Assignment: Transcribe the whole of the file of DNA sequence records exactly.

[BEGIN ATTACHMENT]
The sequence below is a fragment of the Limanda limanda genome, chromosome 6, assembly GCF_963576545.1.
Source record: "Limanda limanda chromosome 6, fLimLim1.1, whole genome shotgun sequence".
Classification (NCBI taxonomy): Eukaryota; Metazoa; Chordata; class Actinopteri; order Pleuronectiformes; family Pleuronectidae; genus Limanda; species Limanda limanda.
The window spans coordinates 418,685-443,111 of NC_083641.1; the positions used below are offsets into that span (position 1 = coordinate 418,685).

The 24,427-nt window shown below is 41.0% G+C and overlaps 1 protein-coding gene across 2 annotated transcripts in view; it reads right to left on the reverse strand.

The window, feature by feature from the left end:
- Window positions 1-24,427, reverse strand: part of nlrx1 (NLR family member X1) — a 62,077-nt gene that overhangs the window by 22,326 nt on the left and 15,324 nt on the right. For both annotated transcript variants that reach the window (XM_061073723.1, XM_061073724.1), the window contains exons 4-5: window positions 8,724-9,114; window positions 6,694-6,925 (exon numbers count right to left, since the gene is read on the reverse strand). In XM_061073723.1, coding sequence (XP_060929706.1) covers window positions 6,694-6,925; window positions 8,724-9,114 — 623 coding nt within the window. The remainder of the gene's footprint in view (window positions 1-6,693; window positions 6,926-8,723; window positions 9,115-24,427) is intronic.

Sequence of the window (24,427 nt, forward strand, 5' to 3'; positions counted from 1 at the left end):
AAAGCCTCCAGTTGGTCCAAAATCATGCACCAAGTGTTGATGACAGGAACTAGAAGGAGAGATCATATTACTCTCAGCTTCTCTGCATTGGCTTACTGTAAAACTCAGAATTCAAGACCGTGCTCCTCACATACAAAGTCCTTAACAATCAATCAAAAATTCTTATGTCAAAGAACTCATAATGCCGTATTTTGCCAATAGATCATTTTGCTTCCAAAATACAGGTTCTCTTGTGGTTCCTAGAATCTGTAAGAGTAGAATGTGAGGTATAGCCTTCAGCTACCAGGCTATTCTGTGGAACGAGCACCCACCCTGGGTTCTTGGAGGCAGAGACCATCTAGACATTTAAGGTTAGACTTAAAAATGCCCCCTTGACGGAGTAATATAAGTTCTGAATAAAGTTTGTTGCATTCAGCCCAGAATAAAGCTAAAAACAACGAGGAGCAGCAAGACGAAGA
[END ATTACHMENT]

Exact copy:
The sequence below is a fragment of the Limanda limanda genome, chromosome 6, assembly GCF_963576545.1.
Source record: "Limanda limanda chromosome 6, fLimLim1.1, whole genome shotgun sequence".
Classification (NCBI taxonomy): Eukaryota; Metazoa; Chordata; class Actinopteri; order Pleuronectiformes; family Pleuronectidae; genus Limanda; species Limanda limanda.
The window spans coordinates 418,685-443,111 of NC_083641.1; the positions used below are offsets into that span (position 1 = coordinate 418,685).

The 24,427-nt window shown below is 41.0% G+C and overlaps 1 protein-coding gene across 2 annotated transcripts in view; it reads right to left on the reverse strand.

The window, feature by feature from the left end:
- Window positions 1-24,427, reverse strand: part of nlrx1 (NLR family member X1) — a 62,077-nt gene that overhangs the window by 22,326 nt on the left and 15,324 nt on the right. For both annotated transcript variants that reach the window (XM_061073723.1, XM_061073724.1), the window contains exons 4-5: window positions 8,724-9,114; window positions 6,694-6,925 (exon numbers count right to left, since the gene is read on the reverse strand). In XM_061073723.1, coding sequence (XP_060929706.1) covers window positions 6,694-6,925; window positions 8,724-9,114 — 623 coding nt within the window. The remainder of the gene's footprint in view (window positions 1-6,693; window positions 6,926-8,723; window positions 9,115-24,427) is intronic.

Sequence of the window (24,427 nt, forward strand, 5' to 3'; positions counted from 1 at the left end):
AAAGCCTCCAGTTGGTCCAAAATCATGCACCAAGTGTTGATGACAGGAACTAGAAGGAGAGATCATATTACTCTCAGCTTCTCTGCATTGGCTTACTGTAAAACTCAGAATTCAAGACCGTGCTCCTCACATACAAAGTCCTTAACAATCAATCAAAAATTCTTATGTCAAAGAACTCATAATGCCGTATTTTGCCAATAGATCATTTTGCTTCCAAAATACAGGTTCTCTTGTGGTTCCTAGAATCTGTAAGAGTAGAATGTGAGGTATAGCCTTCAGCTACCAGGCTATTCTGTGGAACGAGCACCCACCCTGGGTTCTTGGAGGCAGAGACCATCTAGACATTTAAGGTTAGACTTAAAAATGCCCCCTTGACGGAGTAATATAAGTTCTGAATAAAGTTTGTTGCATTCAGCCCAGAATAAAGCTAAAAACAACGAGGAGCAGCAAGACGAAGA